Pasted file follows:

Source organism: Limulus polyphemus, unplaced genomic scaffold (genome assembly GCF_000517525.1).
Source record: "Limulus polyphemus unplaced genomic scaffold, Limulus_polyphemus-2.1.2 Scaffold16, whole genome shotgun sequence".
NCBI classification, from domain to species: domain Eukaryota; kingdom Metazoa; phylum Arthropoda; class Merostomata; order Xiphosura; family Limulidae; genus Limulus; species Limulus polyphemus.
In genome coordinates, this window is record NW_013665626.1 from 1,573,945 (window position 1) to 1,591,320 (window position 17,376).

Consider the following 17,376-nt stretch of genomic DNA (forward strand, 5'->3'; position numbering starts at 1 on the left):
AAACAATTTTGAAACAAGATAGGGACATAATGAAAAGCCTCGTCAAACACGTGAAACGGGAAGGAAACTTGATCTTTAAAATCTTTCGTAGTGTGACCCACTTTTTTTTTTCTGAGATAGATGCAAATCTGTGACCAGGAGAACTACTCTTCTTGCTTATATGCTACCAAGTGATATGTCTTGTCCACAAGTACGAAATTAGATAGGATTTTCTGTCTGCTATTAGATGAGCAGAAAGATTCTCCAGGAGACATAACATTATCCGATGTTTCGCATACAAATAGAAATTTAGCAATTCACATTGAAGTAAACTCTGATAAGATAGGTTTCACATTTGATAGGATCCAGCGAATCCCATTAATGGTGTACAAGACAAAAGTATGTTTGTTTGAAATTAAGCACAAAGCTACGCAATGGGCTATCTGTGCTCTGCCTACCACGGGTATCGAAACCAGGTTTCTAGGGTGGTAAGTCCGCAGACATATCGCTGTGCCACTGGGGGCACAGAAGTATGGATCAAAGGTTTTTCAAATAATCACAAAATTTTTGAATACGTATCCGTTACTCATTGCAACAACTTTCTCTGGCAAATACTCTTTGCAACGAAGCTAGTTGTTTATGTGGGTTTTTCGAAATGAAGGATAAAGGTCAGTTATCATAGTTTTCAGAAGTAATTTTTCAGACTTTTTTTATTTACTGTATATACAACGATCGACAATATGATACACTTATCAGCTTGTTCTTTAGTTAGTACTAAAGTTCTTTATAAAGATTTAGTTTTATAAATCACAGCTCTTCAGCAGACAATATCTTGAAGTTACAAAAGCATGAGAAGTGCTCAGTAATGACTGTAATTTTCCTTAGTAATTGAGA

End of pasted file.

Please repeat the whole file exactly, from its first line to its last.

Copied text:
Source organism: Limulus polyphemus, unplaced genomic scaffold (genome assembly GCF_000517525.1).
Source record: "Limulus polyphemus unplaced genomic scaffold, Limulus_polyphemus-2.1.2 Scaffold16, whole genome shotgun sequence".
NCBI classification, from domain to species: domain Eukaryota; kingdom Metazoa; phylum Arthropoda; class Merostomata; order Xiphosura; family Limulidae; genus Limulus; species Limulus polyphemus.
In genome coordinates, this window is record NW_013665626.1 from 1,573,945 (window position 1) to 1,591,320 (window position 17,376).

Consider the following 17,376-nt stretch of genomic DNA (forward strand, 5'->3'; position numbering starts at 1 on the left):
AAACAATTTTGAAACAAGATAGGGACATAATGAAAAGCCTCGTCAAACACGTGAAACGGGAAGGAAACTTGATCTTTAAAATCTTTCGTAGTGTGACCCACTTTTTTTTTTCTGAGATAGATGCAAATCTGTGACCAGGAGAACTACTCTTCTTGCTTATATGCTACCAAGTGATATGTCTTGTCCACAAGTACGAAATTAGATAGGATTTTCTGTCTGCTATTAGATGAGCAGAAAGATTCTCCAGGAGACATAACATTATCCGATGTTTCGCATACAAATAGAAATTTAGCAATTCACATTGAAGTAAACTCTGATAAGATAGGTTTCACATTTGATAGGATCCAGCGAATCCCATTAATGGTGTACAAGACAAAAGTATGTTTGTTTGAAATTAAGCACAAAGCTACGCAATGGGCTATCTGTGCTCTGCCTACCACGGGTATCGAAACCAGGTTTCTAGGGTGGTAAGTCCGCAGACATATCGCTGTGCCACTGGGGGCACAGAAGTATGGATCAAAGGTTTTTCAAATAATCACAAAATTTTTGAATACGTATCCGTTACTCATTGCAACAACTTTCTCTGGCAAATACTCTTTGCAACGAAGCTAGTTGTTTATGTGGGTTTTTCGAAATGAAGGATAAAGGTCAGTTATCATAGTTTTCAGAAGTAATTTTTCAGACTTTTTTTATTTACTGTATATACAACGATCGACAATATGATACACTTATCAGCTTGTTCTTTAGTTAGTACTAAAGTTCTTTATAAAGATTTAGTTTTATAAATCACAGCTCTTCAGCAGACAATATCTTGAAGTTACAAAAGCATGAGAAGTGCTCAGTAATGACTGTAATTTTCCTTAGTAATTGAGA